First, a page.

Special relationship: US fighter jets may use UK carriers for operations
The Ministry of Defence (MoD) said no offer had been “made or requested” to allow US planes to use HMS Queen Elizabeth, but sources said letting US pilots fly from the British carrier before the British F-35B fighter jets are ready could benefit the ship's crew by building up their experience.
MoD insiders said the US Marine Corps would be offered the use of HMS Queen Elizabeth for flight operations.
The first sea trials of the new British F-35B planes will begin in 2018, with one squadron expected to be ready to launch air strikes from the carriers by the end of 2020 or the beginning of 2021.
Sources told the BBC that letting US jets operate from the carrier would help improve flight control skills for the new F-35Bplanes during the operational trial period.
It was not a case of “shunting off British jets to fly American ones,” the source added. HMS Queen Elizabeth will be handed over to the Royal Navy in 2017.
BBC Newsnight reports the US Marine Corps would be offered the use of HMS Queen Elizabeth for flight operations and suggested the UK’s F-35B implementation could be further delayed, which the MoD denies.
Former UK Chief of the Defence Staff General Lord Richards told Newsnight that asking US jets to fly from HMS Queen Elizabeth would bridge the gap between the carrier’s launch and a squadron of British jets being made available.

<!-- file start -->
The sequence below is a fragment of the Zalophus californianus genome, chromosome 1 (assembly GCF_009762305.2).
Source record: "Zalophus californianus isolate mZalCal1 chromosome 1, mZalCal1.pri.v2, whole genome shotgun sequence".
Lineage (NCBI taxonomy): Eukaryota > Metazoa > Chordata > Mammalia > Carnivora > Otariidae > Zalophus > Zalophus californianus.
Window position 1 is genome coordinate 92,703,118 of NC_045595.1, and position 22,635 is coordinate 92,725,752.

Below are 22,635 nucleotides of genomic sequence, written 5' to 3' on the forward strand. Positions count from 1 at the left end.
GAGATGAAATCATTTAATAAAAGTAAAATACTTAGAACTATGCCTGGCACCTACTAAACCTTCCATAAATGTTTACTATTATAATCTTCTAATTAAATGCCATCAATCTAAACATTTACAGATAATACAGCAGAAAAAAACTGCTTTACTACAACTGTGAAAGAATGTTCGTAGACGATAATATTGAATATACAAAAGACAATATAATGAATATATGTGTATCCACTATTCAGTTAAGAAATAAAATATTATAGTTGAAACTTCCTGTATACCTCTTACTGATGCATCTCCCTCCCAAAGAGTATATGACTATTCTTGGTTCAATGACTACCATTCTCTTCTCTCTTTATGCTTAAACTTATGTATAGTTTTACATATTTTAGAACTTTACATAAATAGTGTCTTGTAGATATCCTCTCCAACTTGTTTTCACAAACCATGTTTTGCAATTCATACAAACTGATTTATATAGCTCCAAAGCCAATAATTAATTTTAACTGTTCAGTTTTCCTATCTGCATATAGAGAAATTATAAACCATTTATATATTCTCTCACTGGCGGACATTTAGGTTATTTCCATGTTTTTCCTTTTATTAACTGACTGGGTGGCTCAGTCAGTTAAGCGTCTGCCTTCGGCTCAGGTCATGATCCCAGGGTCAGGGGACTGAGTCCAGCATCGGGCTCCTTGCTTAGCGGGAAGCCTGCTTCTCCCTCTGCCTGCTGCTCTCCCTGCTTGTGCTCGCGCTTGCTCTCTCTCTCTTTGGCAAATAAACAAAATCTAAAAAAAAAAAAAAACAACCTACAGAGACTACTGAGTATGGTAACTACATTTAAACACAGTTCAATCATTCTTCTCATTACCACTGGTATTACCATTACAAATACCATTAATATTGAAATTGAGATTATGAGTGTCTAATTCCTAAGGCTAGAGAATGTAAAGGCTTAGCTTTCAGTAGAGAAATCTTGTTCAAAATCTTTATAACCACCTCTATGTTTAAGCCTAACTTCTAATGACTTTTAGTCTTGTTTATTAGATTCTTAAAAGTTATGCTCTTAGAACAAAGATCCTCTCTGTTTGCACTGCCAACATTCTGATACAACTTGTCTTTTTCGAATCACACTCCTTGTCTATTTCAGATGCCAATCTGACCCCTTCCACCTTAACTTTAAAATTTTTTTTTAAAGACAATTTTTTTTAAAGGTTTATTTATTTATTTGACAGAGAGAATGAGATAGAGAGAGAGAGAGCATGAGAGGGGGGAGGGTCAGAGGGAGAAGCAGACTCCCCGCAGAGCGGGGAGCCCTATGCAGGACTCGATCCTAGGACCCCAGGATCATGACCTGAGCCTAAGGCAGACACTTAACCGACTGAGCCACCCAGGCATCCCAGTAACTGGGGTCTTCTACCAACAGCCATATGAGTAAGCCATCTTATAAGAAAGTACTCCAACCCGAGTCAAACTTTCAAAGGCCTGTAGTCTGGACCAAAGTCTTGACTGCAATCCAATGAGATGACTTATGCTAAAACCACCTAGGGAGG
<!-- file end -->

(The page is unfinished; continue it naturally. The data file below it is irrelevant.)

“If we can catch up using American aircraft in the intervening period that would make good sense,” Richards said.
Responding to reports of further delays to the F35 Lightning II program and the possibility of US forces flying from the British carrier, Shadow Defence Secretary Vernon Coaker said: “This fiasco is a direct result of the Tory Government's botched defense decisions.
“In 2010, against all advice, David Cameron switched the type of aircraft to be flown off the carrier from F-35B to F-35C, only to change his mind back again two years later.
“That wasted millions of taxpayer pounds and caused this delay in the delivery of aircraft for the Queen Elizabeth carrier.
“We welcome the co-operation of our US allies in making up for the Tory government's shortfall. But there is no substitute for British-owned aircraft flying off a British-operated aircraft carrier.”
READ MORE:Navy cuts F-35 order nearly in half
Last year reports emerged suggesting American F-35 jets are too heavy and slow to pass performance tests.
The US F-35 program is said to cost $1 trillion according to the US Government Accountability Office. The fleet was grounded in July, marking the eighth time the jets’ operations have been suspended by the Pentagon in recent years.